"Voices of Nature 2020" was a national arts celebration presented by the Australian Earth Laws Alliance (AELA), AFAE and Arts Front to generate dynamic, cross-disciplinary interactions and projects for “Voices of Nature 2020”, and look forward to engaging with the science, technology, art, wonder and acoustic expertise of AFAE members.
“Voices of Nature 2020” explored of the concepts of ‘voice’, ‘standing’, ‘representation’ and ‘agency’ of the natural world within human governance systems. The theme also promoted AELA’s desire to focus on sound art and acoustic ecology as key mediums for communicating and exploring nature’s voice/s.
The program featured a variety of different platforms, including:
Site and Sound: Sonic Art As Ecological Practice Exhibition
Site and Sound: Sonic Art As Ecological Practice is a new art exhibition offering immersive sound environments and listening events in a bid to help us come to grips with urgent and complex environmental issues.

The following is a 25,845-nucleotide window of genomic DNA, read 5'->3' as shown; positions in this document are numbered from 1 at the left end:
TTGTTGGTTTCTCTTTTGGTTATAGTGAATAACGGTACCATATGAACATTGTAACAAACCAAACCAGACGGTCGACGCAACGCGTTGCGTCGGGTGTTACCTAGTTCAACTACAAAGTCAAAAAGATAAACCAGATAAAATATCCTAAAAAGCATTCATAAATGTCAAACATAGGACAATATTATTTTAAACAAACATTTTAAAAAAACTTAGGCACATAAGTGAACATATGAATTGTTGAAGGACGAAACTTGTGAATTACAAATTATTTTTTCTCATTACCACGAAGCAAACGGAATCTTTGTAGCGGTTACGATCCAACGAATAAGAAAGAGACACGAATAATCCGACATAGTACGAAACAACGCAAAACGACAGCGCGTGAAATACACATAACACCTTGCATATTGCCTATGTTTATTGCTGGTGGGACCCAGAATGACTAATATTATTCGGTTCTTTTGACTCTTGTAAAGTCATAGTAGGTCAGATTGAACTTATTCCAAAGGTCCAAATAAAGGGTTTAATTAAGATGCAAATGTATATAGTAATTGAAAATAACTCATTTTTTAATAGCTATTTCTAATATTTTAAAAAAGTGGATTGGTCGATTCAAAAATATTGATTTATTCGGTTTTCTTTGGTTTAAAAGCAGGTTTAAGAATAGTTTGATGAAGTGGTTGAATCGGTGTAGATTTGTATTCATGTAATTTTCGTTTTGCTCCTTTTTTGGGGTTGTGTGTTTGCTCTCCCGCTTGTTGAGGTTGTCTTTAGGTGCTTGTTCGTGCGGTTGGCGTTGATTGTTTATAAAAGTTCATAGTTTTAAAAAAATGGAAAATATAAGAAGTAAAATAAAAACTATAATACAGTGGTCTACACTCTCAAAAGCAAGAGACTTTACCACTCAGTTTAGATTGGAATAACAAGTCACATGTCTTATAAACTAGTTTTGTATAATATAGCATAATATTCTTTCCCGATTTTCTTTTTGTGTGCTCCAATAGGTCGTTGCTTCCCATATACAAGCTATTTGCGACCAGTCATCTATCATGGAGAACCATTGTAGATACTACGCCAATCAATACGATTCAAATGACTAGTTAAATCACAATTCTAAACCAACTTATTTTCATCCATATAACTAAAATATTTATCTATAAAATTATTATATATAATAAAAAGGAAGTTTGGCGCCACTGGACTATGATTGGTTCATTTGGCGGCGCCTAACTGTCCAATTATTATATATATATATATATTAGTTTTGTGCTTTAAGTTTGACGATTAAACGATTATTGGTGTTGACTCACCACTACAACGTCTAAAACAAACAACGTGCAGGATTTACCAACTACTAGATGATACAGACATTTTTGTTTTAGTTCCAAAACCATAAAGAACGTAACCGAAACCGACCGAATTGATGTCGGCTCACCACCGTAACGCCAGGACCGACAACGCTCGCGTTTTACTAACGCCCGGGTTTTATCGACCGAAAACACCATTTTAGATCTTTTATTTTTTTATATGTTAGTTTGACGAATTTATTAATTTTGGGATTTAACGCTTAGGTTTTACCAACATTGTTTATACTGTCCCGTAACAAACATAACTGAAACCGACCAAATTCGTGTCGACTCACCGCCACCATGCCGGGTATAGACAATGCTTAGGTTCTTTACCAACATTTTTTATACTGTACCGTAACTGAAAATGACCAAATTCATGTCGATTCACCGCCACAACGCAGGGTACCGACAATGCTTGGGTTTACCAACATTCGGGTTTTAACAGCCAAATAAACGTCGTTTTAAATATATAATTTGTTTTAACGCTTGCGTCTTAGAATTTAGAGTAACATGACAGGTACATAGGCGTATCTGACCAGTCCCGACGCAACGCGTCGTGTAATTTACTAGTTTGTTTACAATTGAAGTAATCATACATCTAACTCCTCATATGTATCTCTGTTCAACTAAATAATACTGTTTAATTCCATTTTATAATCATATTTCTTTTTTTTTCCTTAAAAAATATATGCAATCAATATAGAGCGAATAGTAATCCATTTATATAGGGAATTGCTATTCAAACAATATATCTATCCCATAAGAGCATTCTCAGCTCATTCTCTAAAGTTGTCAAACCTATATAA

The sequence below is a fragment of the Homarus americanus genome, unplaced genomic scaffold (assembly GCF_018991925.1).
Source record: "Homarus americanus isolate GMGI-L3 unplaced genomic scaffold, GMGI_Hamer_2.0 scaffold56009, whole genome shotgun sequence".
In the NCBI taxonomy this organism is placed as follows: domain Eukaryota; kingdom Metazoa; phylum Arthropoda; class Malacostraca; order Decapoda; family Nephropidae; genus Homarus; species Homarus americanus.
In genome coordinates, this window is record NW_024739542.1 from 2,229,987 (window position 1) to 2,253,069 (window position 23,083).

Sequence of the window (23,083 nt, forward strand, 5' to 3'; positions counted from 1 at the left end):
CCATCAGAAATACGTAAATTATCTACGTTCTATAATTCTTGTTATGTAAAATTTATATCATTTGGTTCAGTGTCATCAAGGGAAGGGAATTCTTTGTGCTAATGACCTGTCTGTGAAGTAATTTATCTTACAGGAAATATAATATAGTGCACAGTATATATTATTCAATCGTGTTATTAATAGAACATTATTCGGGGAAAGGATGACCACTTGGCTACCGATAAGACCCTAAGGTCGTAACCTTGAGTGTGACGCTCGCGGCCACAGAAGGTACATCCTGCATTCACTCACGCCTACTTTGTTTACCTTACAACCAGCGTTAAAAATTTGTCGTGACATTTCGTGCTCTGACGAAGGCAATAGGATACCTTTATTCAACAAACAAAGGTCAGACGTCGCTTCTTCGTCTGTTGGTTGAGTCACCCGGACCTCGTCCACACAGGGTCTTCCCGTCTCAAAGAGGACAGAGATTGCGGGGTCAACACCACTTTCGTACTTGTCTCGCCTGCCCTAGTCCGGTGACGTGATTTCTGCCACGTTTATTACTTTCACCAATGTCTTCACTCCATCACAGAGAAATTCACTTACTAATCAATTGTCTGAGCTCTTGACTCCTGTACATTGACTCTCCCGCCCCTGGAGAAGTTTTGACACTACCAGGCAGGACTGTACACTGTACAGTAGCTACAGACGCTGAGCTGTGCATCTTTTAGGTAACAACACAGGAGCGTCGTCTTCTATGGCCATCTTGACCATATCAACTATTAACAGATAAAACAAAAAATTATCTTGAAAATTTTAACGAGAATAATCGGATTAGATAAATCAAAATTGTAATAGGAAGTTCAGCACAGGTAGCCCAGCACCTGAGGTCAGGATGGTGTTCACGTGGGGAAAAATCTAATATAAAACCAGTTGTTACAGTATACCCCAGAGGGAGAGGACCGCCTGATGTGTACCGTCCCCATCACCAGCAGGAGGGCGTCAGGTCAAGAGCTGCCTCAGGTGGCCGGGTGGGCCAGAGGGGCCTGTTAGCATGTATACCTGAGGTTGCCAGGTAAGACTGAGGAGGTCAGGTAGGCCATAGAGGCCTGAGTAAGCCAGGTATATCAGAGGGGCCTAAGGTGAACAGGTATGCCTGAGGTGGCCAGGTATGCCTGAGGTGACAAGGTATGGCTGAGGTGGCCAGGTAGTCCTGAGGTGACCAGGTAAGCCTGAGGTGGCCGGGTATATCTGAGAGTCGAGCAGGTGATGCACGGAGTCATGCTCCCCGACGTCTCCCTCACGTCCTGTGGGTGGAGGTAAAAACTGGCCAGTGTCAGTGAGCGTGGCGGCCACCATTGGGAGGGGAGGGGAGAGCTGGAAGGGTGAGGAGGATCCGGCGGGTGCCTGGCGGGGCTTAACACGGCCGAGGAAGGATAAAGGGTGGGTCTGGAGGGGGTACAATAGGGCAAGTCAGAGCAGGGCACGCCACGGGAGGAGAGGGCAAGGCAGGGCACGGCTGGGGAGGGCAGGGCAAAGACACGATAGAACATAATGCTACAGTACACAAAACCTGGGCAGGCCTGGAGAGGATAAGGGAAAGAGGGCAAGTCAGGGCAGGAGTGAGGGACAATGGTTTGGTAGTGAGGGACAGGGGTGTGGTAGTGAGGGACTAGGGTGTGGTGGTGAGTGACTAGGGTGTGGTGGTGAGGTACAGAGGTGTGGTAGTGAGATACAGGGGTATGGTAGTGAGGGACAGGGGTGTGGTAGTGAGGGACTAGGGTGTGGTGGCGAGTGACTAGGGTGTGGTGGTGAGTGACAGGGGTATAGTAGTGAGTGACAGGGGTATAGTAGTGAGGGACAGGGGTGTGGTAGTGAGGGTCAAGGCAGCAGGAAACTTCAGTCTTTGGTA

Exhibiting at the McClelland Sculpture Park + Gallery in Langwarrin, Victoria until April 11 2021, the show features works by 27 sounds artists, including AFAE members Leah Barclay, Ros Bandt and Nigel Frayne, and acoustic ecology pioneer Barry Truax.
More information can be found in articles by The Age and Australian Financial Review, or on the gallery website.
Soundscapes in the time of COVID-19: Observations around the globe
Following COVID-19 lockdowns around the globe, there have been numerous observations made on the impact of reduced human activity in acoustic environments:
Here, we look at a number of updates from AFAE members, focussed on activities occurring across 2020 and into 2021. Read on for updates from Ros Bandt, Vicki Hallett, Tristan Louth Robins, Jesse Budel, Clare Hall and Anthony Magen:
Australian Art Music Awards:
Ros Bandt receives Distinguished Services to Australian Music Award
As part of the 2020 Australian Art Music Awards, AFAE member Dr Ros Bandt has received an award for Distinguished Services to Australian Music. The oration for her award outlines her "compelling contribution to Australian music":